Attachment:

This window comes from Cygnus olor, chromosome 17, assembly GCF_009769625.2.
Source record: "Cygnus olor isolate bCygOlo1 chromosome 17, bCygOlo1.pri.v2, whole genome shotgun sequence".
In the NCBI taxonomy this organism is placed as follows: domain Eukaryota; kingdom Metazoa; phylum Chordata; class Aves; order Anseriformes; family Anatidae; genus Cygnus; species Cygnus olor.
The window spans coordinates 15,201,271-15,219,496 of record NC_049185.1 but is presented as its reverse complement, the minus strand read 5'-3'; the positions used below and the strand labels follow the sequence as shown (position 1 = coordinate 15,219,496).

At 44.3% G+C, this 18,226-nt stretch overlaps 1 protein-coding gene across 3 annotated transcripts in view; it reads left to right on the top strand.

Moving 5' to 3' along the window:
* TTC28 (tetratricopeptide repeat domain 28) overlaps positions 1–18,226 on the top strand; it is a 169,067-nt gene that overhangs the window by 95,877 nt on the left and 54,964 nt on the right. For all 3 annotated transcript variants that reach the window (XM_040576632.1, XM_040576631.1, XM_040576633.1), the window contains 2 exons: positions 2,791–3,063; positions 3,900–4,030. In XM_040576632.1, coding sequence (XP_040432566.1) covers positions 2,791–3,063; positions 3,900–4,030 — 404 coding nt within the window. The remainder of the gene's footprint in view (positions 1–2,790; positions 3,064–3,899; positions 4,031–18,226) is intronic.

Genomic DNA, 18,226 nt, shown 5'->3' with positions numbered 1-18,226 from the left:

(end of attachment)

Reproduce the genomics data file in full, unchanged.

This window comes from Cygnus olor, chromosome 17, assembly GCF_009769625.2.
Source record: "Cygnus olor isolate bCygOlo1 chromosome 17, bCygOlo1.pri.v2, whole genome shotgun sequence".
In the NCBI taxonomy this organism is placed as follows: domain Eukaryota; kingdom Metazoa; phylum Chordata; class Aves; order Anseriformes; family Anatidae; genus Cygnus; species Cygnus olor.
The window spans coordinates 15,201,271-15,219,496 of record NC_049185.1 but is presented as its reverse complement, the minus strand read 5'-3'; the positions used below and the strand labels follow the sequence as shown (position 1 = coordinate 15,219,496).

At 44.3% G+C, this 18,226-nt stretch overlaps 1 protein-coding gene across 3 annotated transcripts in view; it reads left to right on the top strand.

Moving 5' to 3' along the window:
* TTC28 (tetratricopeptide repeat domain 28) overlaps positions 1–18,226 on the top strand; it is a 169,067-nt gene that overhangs the window by 95,877 nt on the left and 54,964 nt on the right. For all 3 annotated transcript variants that reach the window (XM_040576632.1, XM_040576631.1, XM_040576633.1), the window contains 2 exons: positions 2,791–3,063; positions 3,900–4,030. In XM_040576632.1, coding sequence (XP_040432566.1) covers positions 2,791–3,063; positions 3,900–4,030 — 404 coding nt within the window. The remainder of the gene's footprint in view (positions 1–2,790; positions 3,064–3,899; positions 4,031–18,226) is intronic.

Genomic DNA, 18,226 nt, shown 5'->3' with positions numbered 1-18,226 from the left: